The Trump administration is working on the extradition of exiled cleric Fethullah Gulen for his alleged role in an attempted coup in Turkey two years ago, Turkish Foreign Minister Mevlüt Cavusoglu claimed Sunday.
Cavusoglu’s comments are at odds with recent statements from the US State and Justice Departments and reflect the fractious nature of a relationship that has faced multiple flashpoints over the past three years.
Among those disputes: policy towards Syria, the arrest of an American pastor in 2016 and retaliatiory US sanctions against senior Turkish officials this year, Gulen’s presence in the US, allegations by some Turkish officials that the US was complicit in the 2016 coup attempt, and the decision by Turkey (a NATO member) to buy advanced Russian radar.
Turkey has also been irritated by what it regards as a lenient approach by the Trump administration towards Saudi Arabia in the wake of the killing of journalist Jamal Khashoggi.
In exile in the US for almost 20 years
In an interview at the Doha Forum on Sunday, Cavusoglu asserted that US President Donald Trump told Turkish President Recep Tayyip Erdogan at the G20 summit in Argentina this month that the US was “working on” the extradition of Gulen.
The exiled cleric, 77, has been living in a gated compound in eastern Pennsylvania after leaving Turkey in 1999. Erdogan has held Gulen responsible for the deadly attempted coup against him in 2016 — a charge Gulen has denied.
However, there’s no sign from Washington that the US is moving towards extraditing Gulen. Last month, the State Department said the US had received multiple requests from the Turkish government and continued to evaluate materials presented.
Cavusoglu also claimed the FBI had evidence that Gulen’s organization, known as FETO, “had been violating US laws, including tax fraud, visa fraud and also some other illegal activities.”
CNN has reached out to the FBI for comment.
Legal analysts say that Gulen’s lawyers would have ample grounds for challenging any extradition proceedings, including a “political offense” clause in the 1979 extradition treaty between the two countries.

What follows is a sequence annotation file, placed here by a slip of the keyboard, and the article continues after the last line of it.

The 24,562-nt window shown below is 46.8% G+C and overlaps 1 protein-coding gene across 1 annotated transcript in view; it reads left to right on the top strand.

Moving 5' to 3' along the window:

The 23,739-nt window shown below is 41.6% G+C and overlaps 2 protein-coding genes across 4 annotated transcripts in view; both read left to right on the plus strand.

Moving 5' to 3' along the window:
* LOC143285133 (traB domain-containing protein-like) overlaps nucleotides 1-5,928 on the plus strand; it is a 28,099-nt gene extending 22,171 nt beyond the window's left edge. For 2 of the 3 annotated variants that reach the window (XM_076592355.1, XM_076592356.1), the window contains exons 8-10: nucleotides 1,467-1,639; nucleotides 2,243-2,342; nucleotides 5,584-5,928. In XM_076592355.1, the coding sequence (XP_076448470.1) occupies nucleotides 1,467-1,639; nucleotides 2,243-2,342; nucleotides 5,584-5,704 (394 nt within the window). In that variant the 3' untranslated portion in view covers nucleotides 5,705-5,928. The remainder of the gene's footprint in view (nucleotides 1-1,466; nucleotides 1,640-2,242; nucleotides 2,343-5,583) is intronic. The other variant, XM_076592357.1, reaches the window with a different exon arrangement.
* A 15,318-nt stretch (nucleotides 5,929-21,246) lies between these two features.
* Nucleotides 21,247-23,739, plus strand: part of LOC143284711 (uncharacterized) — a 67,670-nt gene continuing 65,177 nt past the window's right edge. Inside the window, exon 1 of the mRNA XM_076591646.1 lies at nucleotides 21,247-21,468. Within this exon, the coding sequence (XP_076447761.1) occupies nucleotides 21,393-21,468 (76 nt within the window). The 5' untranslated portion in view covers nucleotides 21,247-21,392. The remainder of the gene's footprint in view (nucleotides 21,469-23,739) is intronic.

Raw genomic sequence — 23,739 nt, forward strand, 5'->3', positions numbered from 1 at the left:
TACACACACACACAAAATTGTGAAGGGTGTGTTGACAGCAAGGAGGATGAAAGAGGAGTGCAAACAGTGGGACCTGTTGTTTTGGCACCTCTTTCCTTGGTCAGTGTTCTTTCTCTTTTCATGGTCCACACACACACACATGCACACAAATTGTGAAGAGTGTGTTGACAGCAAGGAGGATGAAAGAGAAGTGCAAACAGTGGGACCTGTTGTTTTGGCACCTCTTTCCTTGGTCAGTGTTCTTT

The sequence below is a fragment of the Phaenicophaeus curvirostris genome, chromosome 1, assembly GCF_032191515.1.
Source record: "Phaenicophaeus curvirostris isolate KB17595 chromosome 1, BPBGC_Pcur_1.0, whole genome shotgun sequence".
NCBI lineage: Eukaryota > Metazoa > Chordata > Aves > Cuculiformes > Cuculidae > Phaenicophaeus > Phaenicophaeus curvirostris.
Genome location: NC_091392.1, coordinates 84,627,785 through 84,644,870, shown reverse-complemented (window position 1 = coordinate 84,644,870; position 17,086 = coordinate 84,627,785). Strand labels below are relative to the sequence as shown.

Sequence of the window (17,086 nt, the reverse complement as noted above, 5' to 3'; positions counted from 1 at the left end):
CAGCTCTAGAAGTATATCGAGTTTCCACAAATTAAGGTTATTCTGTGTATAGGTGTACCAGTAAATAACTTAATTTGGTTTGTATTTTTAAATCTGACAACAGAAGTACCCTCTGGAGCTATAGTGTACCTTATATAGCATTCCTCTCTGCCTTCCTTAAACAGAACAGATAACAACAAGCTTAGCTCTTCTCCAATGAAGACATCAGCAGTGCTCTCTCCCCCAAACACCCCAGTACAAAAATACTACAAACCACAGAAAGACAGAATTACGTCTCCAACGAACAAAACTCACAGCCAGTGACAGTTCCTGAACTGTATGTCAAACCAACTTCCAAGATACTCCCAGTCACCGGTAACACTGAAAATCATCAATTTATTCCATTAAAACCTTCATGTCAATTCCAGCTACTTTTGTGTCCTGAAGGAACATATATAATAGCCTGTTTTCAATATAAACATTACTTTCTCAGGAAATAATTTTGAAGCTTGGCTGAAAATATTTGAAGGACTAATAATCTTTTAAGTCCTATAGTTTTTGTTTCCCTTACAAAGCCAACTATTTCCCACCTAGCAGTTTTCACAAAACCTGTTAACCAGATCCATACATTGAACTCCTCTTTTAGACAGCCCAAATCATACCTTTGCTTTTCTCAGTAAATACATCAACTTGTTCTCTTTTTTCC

Cavusoglu’s remarks, following harsh language from President Erdogan, suggest relations between Ankara and Washington are yet again headed into rough waters after a calmer spell which saw the release of Pastor Andrew Brunson in October after two years in jail and under house arrest.
Cavusoglu described Brunson as a CIA agent, but said the Gulen issue and “US support to YPG/PKK in Syria, which are posing threat to our national security,” were more serious issues.
The YPG has been Washington’s main ally on the ground in northeastern Syria against ISIS but is regarded as a terrorist group by Turkey, indistinguishable from Kurdish PKK separatists in Turkey.
Last week, with support from US airstrikes, YPG fighters drove ISIS out of the town of Hajin.
Turkey, the US and Syria
The US supply of weapons to the Syrian Democratic Forces, of which the YPG is the leading element, has long infuriated Turkey.
Cavusoglu asked Sunday: “Is America the shelter of PKK terrorist organization?….Why did they give that many weapons — more than 20,000 truckloads of weapons?”
President Erdogan has repeatedly threatened to launch another incursion into northern Syria to attack the YPG.
On Friday he said Turkey was determined “to bring peace” to what he called “the terror swamp” controlled by the YPG. He warned the US “should eradicate these terrorist organizations, or else we will do it.”
The Pentagon shot back immediately, saying that “unilateral military action into northeast Syria by any party, particularly as U.S. personnel may be present or in the vicinity, is of grave concern.”
In his Doha comments, Cavusoglu also claimed that “President Trump is now considering to leave Syria — again.” Back in March, Trump suggested the 2,000 US forces deployed in Syria in support of the Syrian Democratic Forces might soon leave.
But they haven’t, and US officials have recently suggested they will stay for as long as necessary to stamp out ISIS, which still holds on to enclaves along the Syria-Iraq border.
Much of Erdogan’s aggressive language is aimed at his political base at home. He has often suggested a Turkish offensive inside Syria is imminent. But since the limited incursion into Afrin at the beginning of this year, the Turkish military has been more preoccupied with guarding the ceasefire in the Syrian province of Idlib.
The US and Turkey have agreed to make progress on a “roadmap” for contested parts of northern Syria by the end of the year. But the tone of the remarks by Erdogan and Cavusoglu over the past few days suggest that on a range of issues, Turkey’s patience is being sorely tried.